Colter Mitchell

Social Inequality and Telomere Length in Fragile Families

Small Fund Research Project & [ARCHIVE DISPLAY]

Recent research has shown that telomere length has an important association with indicators of aging and lifetime stress. Yet few examinations of social inequality have been complete. Further, little is known about how social inequality may influence adult and child telomere length differently, nor how social inequality may interact with fixed genetic characteristics to influence telomere length. This project assays a subsample of the Fragile Families and Child Wellbeing Mothers for telomere length when the child is 9 years old. Utilizing the rich panel data, genotype information, and soon to be completed child telomere length (at 9 years old) we intend to address each of these gaps with the addition of the mother telomere data.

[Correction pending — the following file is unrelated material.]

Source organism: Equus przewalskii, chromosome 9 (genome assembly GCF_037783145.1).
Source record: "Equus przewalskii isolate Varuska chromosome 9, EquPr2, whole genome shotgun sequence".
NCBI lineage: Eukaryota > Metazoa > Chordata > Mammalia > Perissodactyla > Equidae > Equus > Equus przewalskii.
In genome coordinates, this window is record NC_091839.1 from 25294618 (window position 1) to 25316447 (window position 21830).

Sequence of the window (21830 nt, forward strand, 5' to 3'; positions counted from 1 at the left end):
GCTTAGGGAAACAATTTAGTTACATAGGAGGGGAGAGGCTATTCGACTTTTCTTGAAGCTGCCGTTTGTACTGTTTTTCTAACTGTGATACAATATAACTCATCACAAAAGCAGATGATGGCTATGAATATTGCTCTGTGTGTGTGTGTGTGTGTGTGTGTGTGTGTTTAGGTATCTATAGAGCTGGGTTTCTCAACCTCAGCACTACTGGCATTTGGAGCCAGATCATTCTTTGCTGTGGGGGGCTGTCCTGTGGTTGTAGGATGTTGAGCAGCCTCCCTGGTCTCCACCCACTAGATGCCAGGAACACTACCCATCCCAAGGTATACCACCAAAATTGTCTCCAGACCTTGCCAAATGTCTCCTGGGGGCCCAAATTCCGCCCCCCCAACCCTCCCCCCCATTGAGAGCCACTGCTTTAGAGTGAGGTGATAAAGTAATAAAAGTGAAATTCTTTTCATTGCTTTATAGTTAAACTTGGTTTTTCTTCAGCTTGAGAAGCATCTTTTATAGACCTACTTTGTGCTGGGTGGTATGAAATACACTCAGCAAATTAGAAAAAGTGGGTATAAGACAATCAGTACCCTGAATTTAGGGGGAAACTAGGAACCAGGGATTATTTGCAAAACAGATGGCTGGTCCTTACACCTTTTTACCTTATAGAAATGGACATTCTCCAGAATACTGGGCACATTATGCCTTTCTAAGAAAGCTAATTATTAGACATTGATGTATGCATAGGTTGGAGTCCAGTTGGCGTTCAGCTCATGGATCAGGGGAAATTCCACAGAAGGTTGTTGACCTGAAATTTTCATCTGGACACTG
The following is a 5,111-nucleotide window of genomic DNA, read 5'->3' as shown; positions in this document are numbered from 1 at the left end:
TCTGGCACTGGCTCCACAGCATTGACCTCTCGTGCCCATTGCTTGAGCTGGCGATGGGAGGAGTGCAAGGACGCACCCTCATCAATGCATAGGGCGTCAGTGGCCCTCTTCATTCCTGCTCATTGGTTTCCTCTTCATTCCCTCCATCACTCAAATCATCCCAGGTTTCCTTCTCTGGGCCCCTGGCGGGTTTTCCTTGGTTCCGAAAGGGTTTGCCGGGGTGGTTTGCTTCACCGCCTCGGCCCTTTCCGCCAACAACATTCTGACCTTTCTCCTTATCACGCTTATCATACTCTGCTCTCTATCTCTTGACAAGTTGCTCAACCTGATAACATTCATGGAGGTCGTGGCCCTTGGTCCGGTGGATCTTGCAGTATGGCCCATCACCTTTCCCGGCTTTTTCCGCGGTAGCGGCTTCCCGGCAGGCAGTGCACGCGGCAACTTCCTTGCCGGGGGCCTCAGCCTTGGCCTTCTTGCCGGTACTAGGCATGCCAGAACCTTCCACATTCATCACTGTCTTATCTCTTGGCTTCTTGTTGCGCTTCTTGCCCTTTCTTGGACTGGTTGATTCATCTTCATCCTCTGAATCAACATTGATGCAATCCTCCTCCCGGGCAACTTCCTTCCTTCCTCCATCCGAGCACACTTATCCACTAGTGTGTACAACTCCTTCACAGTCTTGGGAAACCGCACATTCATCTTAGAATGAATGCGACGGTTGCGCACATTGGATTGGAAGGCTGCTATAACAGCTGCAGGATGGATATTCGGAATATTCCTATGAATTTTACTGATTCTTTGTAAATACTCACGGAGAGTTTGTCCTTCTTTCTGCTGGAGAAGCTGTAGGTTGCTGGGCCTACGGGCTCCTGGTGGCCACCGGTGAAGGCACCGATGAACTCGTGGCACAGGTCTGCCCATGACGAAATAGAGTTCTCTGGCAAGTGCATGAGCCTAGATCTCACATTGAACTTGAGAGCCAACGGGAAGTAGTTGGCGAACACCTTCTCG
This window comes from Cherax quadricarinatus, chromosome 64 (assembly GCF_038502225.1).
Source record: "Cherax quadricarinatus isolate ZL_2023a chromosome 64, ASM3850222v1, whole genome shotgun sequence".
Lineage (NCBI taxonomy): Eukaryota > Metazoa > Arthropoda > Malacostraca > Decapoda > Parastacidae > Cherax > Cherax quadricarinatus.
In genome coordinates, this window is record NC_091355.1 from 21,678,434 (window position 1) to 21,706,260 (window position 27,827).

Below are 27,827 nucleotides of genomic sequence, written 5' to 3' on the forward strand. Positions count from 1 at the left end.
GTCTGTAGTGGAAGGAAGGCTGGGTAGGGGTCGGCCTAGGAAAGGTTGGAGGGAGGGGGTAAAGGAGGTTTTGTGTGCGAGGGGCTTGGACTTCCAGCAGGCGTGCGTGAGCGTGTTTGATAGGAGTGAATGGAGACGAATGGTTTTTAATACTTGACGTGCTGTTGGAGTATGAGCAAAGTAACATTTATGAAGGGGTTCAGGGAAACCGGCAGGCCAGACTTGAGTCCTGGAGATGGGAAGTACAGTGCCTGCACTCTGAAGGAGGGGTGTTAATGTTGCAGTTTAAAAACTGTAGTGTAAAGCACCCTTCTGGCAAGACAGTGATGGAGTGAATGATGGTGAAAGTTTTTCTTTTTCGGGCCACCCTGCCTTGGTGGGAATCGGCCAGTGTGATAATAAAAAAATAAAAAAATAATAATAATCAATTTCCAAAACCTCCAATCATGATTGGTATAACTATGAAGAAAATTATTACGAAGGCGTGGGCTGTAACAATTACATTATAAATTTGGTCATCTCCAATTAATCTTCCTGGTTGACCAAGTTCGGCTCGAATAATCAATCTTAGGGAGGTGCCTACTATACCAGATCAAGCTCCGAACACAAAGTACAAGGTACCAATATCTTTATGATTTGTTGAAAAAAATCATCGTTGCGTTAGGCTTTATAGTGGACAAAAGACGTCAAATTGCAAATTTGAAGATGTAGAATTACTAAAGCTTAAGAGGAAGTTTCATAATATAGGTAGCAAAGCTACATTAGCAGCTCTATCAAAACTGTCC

Funding:
PSC Initiatives Fund

Funding Period: 3/1/2013 to 6/30/2014

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